Jim: I was discussing this very point this week with Toby Longworth, the voice actor who plays Garro in the audios. We both agreed that he’s really struck a chord with the Horus Heresy readership; he’s a “viewpoint” character like Loken, and through his eyes we can see the way the galactic civil war unfolds. But more than that, I think it is his noble bearing and innate heroism that the readers are attracted to. I feel like I’m just part of the group who brought Garro to life – with Toby giving him a voice, and artists like John Gravato and Neil Roberts giving him a face. I’m really please people have responded so strongly to him; I honestly didn’t expect to spin him off into his own stream of stories when I first wrote him in Flight of the Eisenstein. We have a plan for him; we know where he’s going, and how his story is going to play out – and it won’t be what you think.
Jim: Sword of Truth is a 2-hour tale, two CDs’ worth. Originally, my idea for the story was to make it a prose tale for a future Horus Heresy anthology, but BL wanted to make it an audio instead. Sword of Truth takes place between the audios Oath of Moment and Legion of One – it shows the introduction of the World Eater Macer Varren to Garro’s group. After that comes a half-hour story called Burden of Duty, where Garro will cross paths with Rogal Dorn and the Imperial Fists…and not on good terms.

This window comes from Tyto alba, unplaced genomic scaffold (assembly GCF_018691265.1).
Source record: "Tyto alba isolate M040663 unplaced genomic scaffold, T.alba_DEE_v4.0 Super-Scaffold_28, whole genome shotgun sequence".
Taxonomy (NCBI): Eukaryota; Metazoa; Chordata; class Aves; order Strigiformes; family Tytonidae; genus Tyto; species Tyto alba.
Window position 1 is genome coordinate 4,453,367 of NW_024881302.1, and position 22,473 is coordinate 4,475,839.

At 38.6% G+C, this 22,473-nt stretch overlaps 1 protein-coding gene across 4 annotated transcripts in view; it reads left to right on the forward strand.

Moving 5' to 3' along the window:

Jim: It’s all story when you get down to it, but I think what changes is the mechanism of the narrative. You have a different set of tools to tell your story depending on what medium you are writing for. Long-form fiction gives you a lot of control, whereas with an audio you lose a little of that, but you gain with the work of the actors, director, sound and music designer, etc. Short stories are different again, because you have to hit the ground running and get your ideas over quickly and cleanly – but then in a short story you can be a bit more experimental and try stuff that you perhaps couldn’t sustain for something of novel length. I like all the mediums for different reasons, and it’s interesting to write for each, to find the strengths and make them work for your story.